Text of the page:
Communication Minister Issa Tchiroma Backary maintains that the arrests and detentions are “within the prerogatives of the armed forces, who are facing a faceless enemy,” and that the objective of the raids is to “protect national territories and citizens”. He insists that soldiers don’t intentionally detain innocent citizens without cause.

Responding to the concerns about overcrowding and the protracted detention periods, the president of the Far North Regional Court of Appeals, Fonkwe Joseph Fongang, blamed the situation on a host of factors: a shortage of magistrates; a lack of courtrooms at the military tribunal; lengthy trial procedures; and a “non-mastery” of the new criminal procedural code by some magistrates.

A wake-up call?

Prisons Fellowship’s Abunaw, who also served for 31 years as prisons general in Cameroon’s Ministry of Justice, said more must be done to improve the conditions for pre-trial detainees.

“Despite the rise in the number of inmates in Cameroon prisons due to the war against Boko Haram, the government has not increased the usual funds allocated for food and other facilities for prisoners,” she said. “That is why their situation is getting worse by the day.”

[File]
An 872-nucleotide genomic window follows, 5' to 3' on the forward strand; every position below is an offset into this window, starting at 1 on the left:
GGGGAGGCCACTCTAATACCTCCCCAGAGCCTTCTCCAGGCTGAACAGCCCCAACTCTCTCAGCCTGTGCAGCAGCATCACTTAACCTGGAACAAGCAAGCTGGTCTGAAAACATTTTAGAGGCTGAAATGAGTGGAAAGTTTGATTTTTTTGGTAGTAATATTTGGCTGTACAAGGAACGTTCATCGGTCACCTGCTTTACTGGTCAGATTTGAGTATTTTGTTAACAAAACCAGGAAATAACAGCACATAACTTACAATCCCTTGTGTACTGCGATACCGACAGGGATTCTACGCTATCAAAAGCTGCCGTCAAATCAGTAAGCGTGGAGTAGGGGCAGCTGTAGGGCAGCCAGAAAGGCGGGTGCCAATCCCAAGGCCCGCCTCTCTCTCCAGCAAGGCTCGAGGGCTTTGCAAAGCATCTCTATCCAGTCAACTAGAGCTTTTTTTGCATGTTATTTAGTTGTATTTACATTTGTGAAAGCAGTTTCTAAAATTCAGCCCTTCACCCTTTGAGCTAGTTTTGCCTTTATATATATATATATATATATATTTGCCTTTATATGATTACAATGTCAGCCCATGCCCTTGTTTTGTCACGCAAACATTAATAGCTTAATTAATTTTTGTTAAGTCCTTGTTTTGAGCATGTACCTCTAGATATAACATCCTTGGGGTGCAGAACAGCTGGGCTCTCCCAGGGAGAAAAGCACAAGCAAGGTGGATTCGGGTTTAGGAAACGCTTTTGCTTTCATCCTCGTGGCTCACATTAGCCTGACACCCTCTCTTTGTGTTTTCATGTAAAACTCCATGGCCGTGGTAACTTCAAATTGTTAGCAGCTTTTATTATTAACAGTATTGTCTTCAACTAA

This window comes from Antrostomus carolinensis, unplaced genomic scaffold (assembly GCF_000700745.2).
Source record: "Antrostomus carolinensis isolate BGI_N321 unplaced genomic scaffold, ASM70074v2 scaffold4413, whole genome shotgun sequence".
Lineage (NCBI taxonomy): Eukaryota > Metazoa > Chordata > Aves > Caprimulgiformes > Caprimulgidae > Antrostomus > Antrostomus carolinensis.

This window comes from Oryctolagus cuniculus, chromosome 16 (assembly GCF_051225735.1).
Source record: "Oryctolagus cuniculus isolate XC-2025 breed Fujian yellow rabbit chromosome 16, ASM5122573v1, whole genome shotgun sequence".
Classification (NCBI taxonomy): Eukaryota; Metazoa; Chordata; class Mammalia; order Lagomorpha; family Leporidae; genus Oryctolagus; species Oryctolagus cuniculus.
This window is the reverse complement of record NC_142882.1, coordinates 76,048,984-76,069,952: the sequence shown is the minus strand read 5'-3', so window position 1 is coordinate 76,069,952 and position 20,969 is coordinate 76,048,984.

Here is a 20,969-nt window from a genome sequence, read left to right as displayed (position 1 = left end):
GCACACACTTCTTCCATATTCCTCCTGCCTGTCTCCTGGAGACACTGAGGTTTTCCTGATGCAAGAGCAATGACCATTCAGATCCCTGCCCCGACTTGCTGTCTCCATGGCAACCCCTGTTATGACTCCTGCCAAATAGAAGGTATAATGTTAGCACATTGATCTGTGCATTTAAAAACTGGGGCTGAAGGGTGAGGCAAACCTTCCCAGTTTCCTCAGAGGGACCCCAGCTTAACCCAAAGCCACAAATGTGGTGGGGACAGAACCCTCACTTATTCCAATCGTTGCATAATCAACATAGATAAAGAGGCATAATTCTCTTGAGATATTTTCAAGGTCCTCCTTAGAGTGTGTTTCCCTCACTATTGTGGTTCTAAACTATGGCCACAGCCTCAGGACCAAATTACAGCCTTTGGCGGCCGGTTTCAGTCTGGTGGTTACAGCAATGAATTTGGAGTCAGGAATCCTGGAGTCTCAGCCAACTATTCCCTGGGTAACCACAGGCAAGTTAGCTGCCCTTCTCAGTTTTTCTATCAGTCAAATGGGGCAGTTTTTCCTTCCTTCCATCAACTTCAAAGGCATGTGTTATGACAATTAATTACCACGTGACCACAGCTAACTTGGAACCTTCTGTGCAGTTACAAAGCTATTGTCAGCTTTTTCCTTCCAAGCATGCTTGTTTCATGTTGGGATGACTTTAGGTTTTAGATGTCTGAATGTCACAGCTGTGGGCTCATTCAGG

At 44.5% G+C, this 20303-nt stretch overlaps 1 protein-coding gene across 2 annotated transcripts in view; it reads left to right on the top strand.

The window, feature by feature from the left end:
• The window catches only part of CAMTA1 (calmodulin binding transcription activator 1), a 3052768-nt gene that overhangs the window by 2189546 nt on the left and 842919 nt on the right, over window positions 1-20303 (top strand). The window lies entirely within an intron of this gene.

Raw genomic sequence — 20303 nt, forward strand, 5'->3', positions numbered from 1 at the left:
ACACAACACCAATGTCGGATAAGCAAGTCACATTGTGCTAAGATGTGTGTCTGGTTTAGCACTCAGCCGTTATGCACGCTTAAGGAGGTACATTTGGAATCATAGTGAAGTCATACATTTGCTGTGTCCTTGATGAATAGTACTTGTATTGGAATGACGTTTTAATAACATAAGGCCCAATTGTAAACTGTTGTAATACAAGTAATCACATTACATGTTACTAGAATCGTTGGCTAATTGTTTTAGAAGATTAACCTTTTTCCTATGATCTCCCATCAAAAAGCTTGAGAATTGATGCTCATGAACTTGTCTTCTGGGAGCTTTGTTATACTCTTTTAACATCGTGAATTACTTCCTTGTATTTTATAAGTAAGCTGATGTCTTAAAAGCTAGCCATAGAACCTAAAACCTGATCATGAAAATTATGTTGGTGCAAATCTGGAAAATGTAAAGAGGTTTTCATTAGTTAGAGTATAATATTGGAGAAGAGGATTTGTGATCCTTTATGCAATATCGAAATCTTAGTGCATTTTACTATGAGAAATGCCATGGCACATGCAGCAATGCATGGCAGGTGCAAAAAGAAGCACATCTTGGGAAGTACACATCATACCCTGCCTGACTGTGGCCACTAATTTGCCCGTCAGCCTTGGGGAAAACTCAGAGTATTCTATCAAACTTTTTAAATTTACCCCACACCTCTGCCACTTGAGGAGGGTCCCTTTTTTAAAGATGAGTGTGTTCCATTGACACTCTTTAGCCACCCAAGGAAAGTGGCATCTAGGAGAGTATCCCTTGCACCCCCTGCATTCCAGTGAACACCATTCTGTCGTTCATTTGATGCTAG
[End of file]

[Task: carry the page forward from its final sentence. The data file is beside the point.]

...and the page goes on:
In Maroua Central Prison, for example, there is no running water and just 20 latrines for more than 1,200 people, according to Amnesty International.

An ex-convict, Celestin Yandal, who was held in pre-trial detention for 22 months, told IRIN that he suffered “inhumane and degrading treatment and punishment”. He claimed that at least five inmates died each week because of the conditions.

“It is a prison without water, electricity and especially without toilets,” he said. “Inmates defecate in pots.”

Settling scores

Cameroon’s Minister of Justice Laurent Esso was aware of concerns that his judiciary was not functioning as it should and did not seek to deny them.

“These claims are not totally unfounded and are not totally exaggerated,” he told IRIN.